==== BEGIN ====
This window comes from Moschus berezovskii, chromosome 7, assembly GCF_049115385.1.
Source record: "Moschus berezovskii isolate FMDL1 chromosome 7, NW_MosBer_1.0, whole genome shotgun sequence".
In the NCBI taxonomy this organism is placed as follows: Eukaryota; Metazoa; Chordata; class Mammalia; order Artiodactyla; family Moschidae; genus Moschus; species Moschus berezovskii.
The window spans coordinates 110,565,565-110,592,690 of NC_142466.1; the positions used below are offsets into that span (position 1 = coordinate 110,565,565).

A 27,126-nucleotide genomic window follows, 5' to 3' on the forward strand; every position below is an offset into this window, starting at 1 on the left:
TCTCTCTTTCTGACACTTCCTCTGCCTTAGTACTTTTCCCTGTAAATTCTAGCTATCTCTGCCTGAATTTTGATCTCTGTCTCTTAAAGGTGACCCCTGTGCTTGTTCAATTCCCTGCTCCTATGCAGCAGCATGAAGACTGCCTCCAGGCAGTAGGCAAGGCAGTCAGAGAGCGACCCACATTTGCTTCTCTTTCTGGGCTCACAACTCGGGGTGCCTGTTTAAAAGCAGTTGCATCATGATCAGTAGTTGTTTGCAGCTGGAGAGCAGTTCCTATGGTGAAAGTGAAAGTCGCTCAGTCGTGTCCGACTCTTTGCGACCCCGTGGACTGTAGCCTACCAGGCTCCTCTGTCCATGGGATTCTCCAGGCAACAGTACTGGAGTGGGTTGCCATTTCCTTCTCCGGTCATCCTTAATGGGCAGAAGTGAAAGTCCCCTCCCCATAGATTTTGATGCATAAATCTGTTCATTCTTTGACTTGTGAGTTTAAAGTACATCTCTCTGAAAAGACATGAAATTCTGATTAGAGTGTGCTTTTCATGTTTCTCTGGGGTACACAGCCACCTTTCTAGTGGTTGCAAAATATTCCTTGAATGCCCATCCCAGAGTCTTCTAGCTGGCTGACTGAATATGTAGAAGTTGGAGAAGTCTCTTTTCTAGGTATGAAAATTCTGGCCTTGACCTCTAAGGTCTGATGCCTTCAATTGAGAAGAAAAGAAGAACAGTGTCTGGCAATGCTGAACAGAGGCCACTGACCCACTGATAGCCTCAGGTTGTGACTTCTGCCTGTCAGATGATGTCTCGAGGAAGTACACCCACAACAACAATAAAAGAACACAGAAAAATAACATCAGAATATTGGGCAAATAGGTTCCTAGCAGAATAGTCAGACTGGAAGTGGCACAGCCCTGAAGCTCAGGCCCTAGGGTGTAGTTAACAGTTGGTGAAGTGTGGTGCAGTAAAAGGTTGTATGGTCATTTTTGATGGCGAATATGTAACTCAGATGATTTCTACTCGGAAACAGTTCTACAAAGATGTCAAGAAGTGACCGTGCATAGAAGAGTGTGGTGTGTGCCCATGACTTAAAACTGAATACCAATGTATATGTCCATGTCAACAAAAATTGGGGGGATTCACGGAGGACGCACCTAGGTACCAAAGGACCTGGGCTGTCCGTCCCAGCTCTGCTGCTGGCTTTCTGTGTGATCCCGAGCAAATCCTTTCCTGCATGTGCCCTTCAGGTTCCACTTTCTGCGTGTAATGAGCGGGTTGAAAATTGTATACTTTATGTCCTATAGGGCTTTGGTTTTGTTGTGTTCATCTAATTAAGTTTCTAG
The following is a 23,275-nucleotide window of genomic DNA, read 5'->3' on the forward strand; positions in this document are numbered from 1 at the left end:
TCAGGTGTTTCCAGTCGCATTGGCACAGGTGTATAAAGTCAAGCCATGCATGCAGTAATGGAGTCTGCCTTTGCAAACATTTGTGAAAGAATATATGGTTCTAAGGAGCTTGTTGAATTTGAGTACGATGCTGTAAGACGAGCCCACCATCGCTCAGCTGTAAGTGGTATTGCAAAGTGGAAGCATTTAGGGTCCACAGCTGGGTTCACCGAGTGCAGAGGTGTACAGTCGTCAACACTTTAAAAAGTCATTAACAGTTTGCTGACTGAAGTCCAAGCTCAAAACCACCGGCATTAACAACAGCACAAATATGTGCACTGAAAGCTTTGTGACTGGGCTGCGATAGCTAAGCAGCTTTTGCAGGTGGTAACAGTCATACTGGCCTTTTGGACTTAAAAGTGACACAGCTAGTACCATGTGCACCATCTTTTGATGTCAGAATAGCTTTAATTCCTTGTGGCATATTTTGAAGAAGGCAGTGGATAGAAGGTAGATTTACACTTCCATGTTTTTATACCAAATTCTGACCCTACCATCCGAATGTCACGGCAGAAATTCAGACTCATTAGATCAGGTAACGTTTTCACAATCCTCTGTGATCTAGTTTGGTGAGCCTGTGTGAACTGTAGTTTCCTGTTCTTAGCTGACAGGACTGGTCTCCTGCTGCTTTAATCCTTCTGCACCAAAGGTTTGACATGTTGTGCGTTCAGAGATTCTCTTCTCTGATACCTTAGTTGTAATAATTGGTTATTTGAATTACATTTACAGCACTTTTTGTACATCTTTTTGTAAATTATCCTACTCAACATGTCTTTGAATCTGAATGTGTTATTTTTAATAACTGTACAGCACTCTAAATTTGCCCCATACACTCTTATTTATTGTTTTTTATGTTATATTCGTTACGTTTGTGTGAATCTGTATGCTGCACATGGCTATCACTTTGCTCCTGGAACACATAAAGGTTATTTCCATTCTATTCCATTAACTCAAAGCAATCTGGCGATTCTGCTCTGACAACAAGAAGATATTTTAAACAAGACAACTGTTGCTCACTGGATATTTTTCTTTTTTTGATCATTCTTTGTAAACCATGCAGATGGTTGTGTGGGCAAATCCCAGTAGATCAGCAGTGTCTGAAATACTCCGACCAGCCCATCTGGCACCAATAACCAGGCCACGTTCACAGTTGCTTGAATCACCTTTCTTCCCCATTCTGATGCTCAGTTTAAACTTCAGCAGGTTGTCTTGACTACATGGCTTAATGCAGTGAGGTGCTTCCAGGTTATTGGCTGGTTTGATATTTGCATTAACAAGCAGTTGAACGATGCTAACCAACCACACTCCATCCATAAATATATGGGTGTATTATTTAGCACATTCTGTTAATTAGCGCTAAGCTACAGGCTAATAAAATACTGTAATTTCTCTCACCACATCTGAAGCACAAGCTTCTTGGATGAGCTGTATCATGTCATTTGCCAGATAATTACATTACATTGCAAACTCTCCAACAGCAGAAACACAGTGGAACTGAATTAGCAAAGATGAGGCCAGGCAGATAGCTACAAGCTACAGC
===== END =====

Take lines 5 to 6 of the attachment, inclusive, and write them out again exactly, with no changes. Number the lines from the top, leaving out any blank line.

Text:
A 27,126-nucleotide genomic window follows, 5' to 3' on the forward strand; every position below is an offset into this window, starting at 1 on the left:
TCTCTCTTTCTGACACTTCCTCTGCCTTAGTACTTTTCCCTGTAAATTCTAGCTATCTCTGCCTGAATTTTGATCTCTGTCTCTTAAAGGTGACCCCTGTGCTTGTTCAATTCCCTGCTCCTATGCAGCAGCATGAAGACTGCCTCCAGGCAGTAGGCAAGGCAGTCAGAGAGCGACCCACATTTGCTTCTCTTTCTGGGCTCACAACTCGGGGTGCCTGTTTAAAAGCAGTTGCATCATGATCAGTAGTTGTTTGCAGCTGGAGAGCAGTTCCTATGGTGAAAGTGAAAGTCGCTCAGTCGTGTCCGACTCTTTGCGACCCCGTGGACTGTAGCCTACCAGGCTCCTCTGTCCATGGGATTCTCCAGGCAACAGTACTGGAGTGGGTTGCCATTTCCTTCTCCGGTCATCCTTAATGGGCAGAAGTGAAAGTCCCCTCCCCATAGATTTTGATGCATAAATCTGTTCATTCTTTGACTTGTGAGTTTAAAGTACATCTCTCTGAAAAGACATGAAATTCTGATTAGAGTGTGCTTTTCATGTTTCTCTGGGGTACACAGCCACCTTTCTAGTGGTTGCAAAATATTCCTTGAATGCCCATCCCAGAGTCTTCTAGCTGGCTGACTGAATATGTAGAAGTTGGAGAAGTCTCTTTTCTAGGTATGAAAATTCTGGCCTTGACCTCTAAGGTCTGATGCCTTCAATTGAGAAGAAAAGAAGAACAGTGTCTGGCAATGCTGAACAGAGGCCACTGACCCACTGATAGCCTCAGGTTGTGACTTCTGCCTGTCAGATGATGTCTCGAGGAAGTACACCCACAACAACAATAAAAGAACACAGAAAAATAACATCAGAATATTGGGCAAATAGGTTCCTAGCAGAATAGTCAGACTGGAAGTGGCACAGCCCTGAAGCTCAGGCCCTAGGGTGTAGTTAACAGTTGGTGAAGTGTGGTGCAGTAAAAGGTTGTATGGTCATTTTTGATGGCGAATATGTAACTCAGATGATTTCTACTCGGAAACAGTTCTACAAAGATGTCAAGAAGTGACCGTGCATAGAAGAGTGTGGTGTGTGCCCATGACTTAAAACTGAATACCAATGTATATGTCCATGTCAACAAAAATTGGGGGGATTCACGGAGGACGCACCTAGGTACCAAAGGACCTGGGCTGTCCGTCCCAGCTCTGCTGCTGGCTTTCTGTGTGATCCCGAGCAAATCCTTTCCTGCATGTGCCCTTCAGGTTCCACTTTCTGCGTGTAATGAGCGGGTTGAAAATTGTATACTTTATGTCCTATAGGGCTTTGGTTTTGTTGTGTTCATCTAATTAAGTTTCTAG